Recent Publication: Adverse Drug Reactions Triggered by the Common HLA-B*57:01 Variant: A Molecular Docking Study

 

The prediction of a drug’s likelihood of inducing an adverse drug reaction (ADR) is extremely difficult especially if this ADR event occurs via an immune based mechanism, also known as idiosyncratic ADR. A common idiosyncratic ADR pathway occurs when a drug binds to the human leukocyte antigen (HLA) protein which is an immune-receptor protein involved in the signaling pathway for T-cell activation. This pathway is extremely difficult to predict for a multitude of reasons. First, there are currently over 16,000 HLA allele sequences available in the IMGT/HLA database (read full text here). Second, these variants occur at different frequencies in different populations, and lastly a drug may induce idiosyncratic ADRs by binding to multiple HLA-variants. For example, in Han Chinese the drug carbamazepine (used to treat seizures) will induce Steven-Johnson Syndrome (SJS) in patients who have the HLA-B*15:02 variant; however, in Northern Europeans carbamazepine induces SJS by binding to the HLA-A*31:01 variant. Due to these factors, it is extremely difficult to predict ADR events and these events are typically not observed until a drug is administered to the population.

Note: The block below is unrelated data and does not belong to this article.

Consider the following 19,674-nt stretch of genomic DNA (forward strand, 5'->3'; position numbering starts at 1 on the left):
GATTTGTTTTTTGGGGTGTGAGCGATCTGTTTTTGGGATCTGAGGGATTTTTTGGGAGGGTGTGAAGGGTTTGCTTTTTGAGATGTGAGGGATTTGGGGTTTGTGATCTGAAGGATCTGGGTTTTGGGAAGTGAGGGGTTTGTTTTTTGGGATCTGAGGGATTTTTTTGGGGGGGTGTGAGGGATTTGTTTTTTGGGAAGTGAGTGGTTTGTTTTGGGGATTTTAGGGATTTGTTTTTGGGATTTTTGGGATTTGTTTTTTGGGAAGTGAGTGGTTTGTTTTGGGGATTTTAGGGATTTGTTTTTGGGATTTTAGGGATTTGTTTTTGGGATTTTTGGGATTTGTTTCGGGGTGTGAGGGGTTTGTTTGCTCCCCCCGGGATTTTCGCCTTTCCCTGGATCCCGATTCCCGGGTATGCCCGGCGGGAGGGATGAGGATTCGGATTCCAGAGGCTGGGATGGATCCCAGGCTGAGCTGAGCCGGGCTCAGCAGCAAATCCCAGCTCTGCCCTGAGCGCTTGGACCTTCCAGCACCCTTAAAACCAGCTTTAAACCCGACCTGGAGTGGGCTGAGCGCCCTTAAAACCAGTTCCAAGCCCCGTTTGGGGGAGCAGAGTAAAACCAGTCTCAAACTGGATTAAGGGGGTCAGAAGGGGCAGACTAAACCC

In 2012 two research groups (Illing et al. and Ostrov et al.) successfully identified the binding mode of abacavir (used to treat HIV) with the HLA-B*57:01 variant and three co-binding peptides by solving three X-ray crystals (PDB: 3VRI, 3VRJ, and 3UPR). Using these newly solved crystals we developed a virtual screening model using molecular docking to forecast drug-HLA interactions with the HLA-B*57:01 varaint. Typically, when molecular docking has been used to study drug-HLA interactions there is a limited focus on the role of co-binding peptide; however, our model specifically explored the detailed interactions between HLA, drug, and peptide in a two-tiered docking protocol. First, docking was conducted in the absence of peptide and then docking was performed in the presence of peptide. The findings of our model can be found here as a recent publication in the Journal of Cheminformatics.

 

Van Den Driessche, G.; Fourches, D.; Adverse drug reactions triggered by the common HLA-B*57:01 variant: A molecular docking study. 2017, 9, 1-13.

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